(This story has been updated from its original version.)
OAKLAND, Calif.—In a decision filed on June 14, Alameda County Superior Judge Winifred Y. Smith granted the Motion for Summary Judgment filed by "Patient Zero," who was forced to sue both the California Division of Occupational Safety and Health (CalOSHA) and the Adult Industry Medical (AIM) Healthcare Foundation to protect her medical privacy rights against unwarranted disclosure to CalOSHA officials.
"The judge took a look at the evidence that had been developed in the case so far and said that CalOSHA hadn't presented any evidence that it had the required reasoning to have the private information about performers," stated Karen Tynan, attorney for AIM. "Of course, this is a terrific ruling for the industry and for performers and performer privacy."
AVN readers will recall the "Patient Zero" case, where on June 6, 2009, after the patient sought to return to performing in adult movies, AIM found that the person had tested HIV positive and, acting with the patient's permission, contacted her sexual partners to come into AIM to be tested for their own possible exposure to the virus.
It was shortly thereafter, however, that CalOSHA attorney Amy Martin and a team of agency investigators descended on AIM for an "unannounced inspection," which, according to the summary in the court record, "included a request to review medical records for Plaintiff ["Patient Zero"] and other patients."
But when AIM refused to release the requested information based on the HIPAA medical privacy laws, CalOSHA returned with a subpoena for "information regarding patients who have tested positive for HIV and other STDs from January 1, 2004 to June 17, 2009, as well as test dates, names and contact info for each production company for which the patient worked and dates of work," as well as "investigatory interviews with AIM staff."
Of course, under the California Medical Information Act of 2006, absent voluntary agreement by the patient, such information can only be released to a "licensed healthcare professional"—and CalOSHA attorneys and investigators don't fit that description. To thwart CalOSHA's unwarranted intrusion into her privacy, Patient Zero filed suit in Alameda County Superior Court to quash the subpoena and prevent the interviews of AIM staff to the extent that they sought HIV-related and other medical information. On October 16, 2009, Judge Smith granted a temporary injunction preventing CalOSHA from seizing the medical data and restraining them from questioning AIM staffers.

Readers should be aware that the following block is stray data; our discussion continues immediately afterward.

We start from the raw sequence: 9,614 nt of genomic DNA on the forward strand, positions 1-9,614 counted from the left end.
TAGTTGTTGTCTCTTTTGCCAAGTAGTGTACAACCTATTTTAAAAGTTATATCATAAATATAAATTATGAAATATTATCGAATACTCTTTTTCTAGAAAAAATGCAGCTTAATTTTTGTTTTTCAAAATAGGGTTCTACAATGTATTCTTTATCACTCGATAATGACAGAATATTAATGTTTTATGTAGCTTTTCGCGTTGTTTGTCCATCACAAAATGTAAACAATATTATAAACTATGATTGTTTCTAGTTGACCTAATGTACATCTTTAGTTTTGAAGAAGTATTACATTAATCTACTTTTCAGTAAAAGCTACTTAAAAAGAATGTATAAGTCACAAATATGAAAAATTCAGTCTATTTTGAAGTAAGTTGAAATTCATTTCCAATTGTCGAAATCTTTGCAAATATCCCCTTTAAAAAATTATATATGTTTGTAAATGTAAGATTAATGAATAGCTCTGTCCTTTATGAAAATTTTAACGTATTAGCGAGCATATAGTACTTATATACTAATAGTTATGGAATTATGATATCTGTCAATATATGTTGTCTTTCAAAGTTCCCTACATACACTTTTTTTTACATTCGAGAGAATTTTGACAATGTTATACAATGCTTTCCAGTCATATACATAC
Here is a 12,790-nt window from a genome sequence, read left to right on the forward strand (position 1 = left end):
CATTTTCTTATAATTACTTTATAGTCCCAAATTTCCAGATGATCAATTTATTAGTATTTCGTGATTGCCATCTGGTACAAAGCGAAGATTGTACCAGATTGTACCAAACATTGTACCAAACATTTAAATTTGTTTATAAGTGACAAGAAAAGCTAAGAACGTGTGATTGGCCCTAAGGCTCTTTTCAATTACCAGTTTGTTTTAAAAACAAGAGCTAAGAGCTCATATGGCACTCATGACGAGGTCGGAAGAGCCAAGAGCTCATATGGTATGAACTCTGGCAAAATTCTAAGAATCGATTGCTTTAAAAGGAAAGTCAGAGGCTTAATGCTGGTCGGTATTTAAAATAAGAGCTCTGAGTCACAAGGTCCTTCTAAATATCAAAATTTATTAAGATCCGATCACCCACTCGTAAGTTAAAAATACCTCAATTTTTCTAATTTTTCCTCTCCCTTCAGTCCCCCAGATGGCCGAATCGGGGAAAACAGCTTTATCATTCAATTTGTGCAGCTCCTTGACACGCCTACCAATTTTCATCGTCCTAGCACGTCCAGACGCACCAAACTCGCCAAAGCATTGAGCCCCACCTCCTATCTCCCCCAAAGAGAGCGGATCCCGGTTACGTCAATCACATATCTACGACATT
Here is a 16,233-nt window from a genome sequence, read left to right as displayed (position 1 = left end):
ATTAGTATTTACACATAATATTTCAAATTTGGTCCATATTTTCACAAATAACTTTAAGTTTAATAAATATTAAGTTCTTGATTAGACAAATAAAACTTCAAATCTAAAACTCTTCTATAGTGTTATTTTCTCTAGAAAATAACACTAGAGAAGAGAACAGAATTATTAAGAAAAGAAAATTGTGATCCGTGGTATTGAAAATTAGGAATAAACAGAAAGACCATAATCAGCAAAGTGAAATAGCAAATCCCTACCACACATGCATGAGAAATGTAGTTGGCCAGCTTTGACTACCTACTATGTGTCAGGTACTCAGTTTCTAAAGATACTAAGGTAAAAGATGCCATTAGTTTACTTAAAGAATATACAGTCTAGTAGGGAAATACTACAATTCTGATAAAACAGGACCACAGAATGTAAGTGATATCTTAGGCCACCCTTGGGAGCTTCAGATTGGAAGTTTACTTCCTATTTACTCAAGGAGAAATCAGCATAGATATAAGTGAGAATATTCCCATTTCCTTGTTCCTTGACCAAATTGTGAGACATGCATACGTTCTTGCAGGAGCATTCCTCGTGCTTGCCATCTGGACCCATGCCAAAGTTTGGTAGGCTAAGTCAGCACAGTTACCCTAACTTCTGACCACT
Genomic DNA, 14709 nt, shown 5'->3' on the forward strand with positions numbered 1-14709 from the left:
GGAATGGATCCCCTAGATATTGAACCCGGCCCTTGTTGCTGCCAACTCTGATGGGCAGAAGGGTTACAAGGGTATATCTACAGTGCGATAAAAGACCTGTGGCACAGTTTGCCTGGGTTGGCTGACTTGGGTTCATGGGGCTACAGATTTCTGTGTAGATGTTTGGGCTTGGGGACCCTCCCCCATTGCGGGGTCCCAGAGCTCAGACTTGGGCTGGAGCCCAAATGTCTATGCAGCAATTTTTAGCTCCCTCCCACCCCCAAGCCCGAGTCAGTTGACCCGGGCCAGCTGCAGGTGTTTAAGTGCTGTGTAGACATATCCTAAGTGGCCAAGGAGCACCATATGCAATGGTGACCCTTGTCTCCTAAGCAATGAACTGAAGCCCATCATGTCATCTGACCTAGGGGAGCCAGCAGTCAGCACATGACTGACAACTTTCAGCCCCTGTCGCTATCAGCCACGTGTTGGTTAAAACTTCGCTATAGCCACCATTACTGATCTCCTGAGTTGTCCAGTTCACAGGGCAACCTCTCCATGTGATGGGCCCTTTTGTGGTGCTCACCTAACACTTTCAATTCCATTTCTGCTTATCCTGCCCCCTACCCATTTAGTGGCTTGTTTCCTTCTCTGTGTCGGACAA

As AVN noted at the time, CalOSHA was also, at that time, "attempting to browbeat performers and other AIM clients into revealing both personal and professional information by attempting to question them as they exited the AIM clinic. They have also reportedly contacted relatives and roommates of adult performers in an attempt to gain information to which they may not be legally entitled."
In the June 14 ruling, Judge Smith cited the text of California Health and Safety Code §120975, which states that except in certain limited circumstances, "no person shall be compelled in any state, county, city, or other local civil, criminal, administrative, legislative, or other proceedings to identify or provide identifying characteristics that would identify any individual who is the subject of a blood test to detect antibodies to HIV." She further noted that §120980 "provides civil penalties for persons who negligently disclose, and criminal penalties for persons who willfully disclose, the results of an HIV test."
"CalOSHA's subpoena does not fit any of the limited exceptions permitting disclosure of HIV test results," Judge Smith's ruling stated. "CalOSHA argues that an administrative investigation subpoena is not a 'proceeding' within the meaning of Section 120975's prohibition of disclosure in 'any state, county, city, or other local civil, criminal, administrative, legislative, or other proceedings.' Numerous cases have acknowledged the inherent ambiguity of the word 'proceeding' and that its meaning is dependent upon the context in which it is used."
Judge Smith then discussed cases cited by CalOSHA's attorneys to bolster its position, but concluded that none of them overcome the plain language of the statute.
"Further, the express and limited exceptions in Chapter Seven [of the Health and Safety Code], such as those for public health officers and emergency services personnel, would be rendered meaningless if another governmental agency could obtain the information in the course of an investigaiton simply because no adjudicatory process [such as a trial] had yet been initiated," the judge ruled.